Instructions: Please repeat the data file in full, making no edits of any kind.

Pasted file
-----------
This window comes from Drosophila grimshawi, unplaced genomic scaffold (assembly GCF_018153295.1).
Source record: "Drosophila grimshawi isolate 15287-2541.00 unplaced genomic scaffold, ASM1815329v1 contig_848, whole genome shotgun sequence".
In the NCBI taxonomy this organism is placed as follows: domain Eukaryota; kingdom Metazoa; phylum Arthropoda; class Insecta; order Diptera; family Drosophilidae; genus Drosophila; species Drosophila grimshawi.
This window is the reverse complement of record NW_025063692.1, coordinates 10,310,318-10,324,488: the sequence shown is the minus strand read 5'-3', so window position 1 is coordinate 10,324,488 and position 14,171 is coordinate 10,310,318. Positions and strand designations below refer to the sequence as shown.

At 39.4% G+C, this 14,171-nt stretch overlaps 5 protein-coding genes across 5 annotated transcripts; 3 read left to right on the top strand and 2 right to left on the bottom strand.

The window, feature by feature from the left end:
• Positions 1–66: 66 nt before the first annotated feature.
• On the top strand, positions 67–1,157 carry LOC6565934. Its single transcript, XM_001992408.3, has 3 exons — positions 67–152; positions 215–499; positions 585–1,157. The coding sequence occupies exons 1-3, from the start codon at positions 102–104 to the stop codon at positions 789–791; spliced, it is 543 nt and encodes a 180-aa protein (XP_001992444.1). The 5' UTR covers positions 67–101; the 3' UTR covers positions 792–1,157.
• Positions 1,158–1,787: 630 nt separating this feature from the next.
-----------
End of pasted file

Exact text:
This window comes from Drosophila grimshawi, unplaced genomic scaffold (assembly GCF_018153295.1).
Source record: "Drosophila grimshawi isolate 15287-2541.00 unplaced genomic scaffold, ASM1815329v1 contig_848, whole genome shotgun sequence".
In the NCBI taxonomy this organism is placed as follows: domain Eukaryota; kingdom Metazoa; phylum Arthropoda; class Insecta; order Diptera; family Drosophilidae; genus Drosophila; species Drosophila grimshawi.
This window is the reverse complement of record NW_025063692.1, coordinates 10,310,318-10,324,488: the sequence shown is the minus strand read 5'-3', so window position 1 is coordinate 10,324,488 and position 14,171 is coordinate 10,310,318. Positions and strand designations below refer to the sequence as shown.

At 39.4% G+C, this 14,171-nt stretch overlaps 5 protein-coding genes across 5 annotated transcripts; 3 read left to right on the top strand and 2 right to left on the bottom strand.

The window, feature by feature from the left end:
• Positions 1–66: 66 nt before the first annotated feature.
• On the top strand, positions 67–1,157 carry LOC6565934. Its single transcript, XM_001992408.3, has 3 exons — positions 67–152; positions 215–499; positions 585–1,157. The coding sequence occupies exons 1-3, from the start codon at positions 102–104 to the stop codon at positions 789–791; spliced, it is 543 nt and encodes a 180-aa protein (XP_001992444.1). The 5' UTR covers positions 67–101; the 3' UTR covers positions 792–1,157.
• Positions 1,158–1,787: 630 nt separating this feature from the next.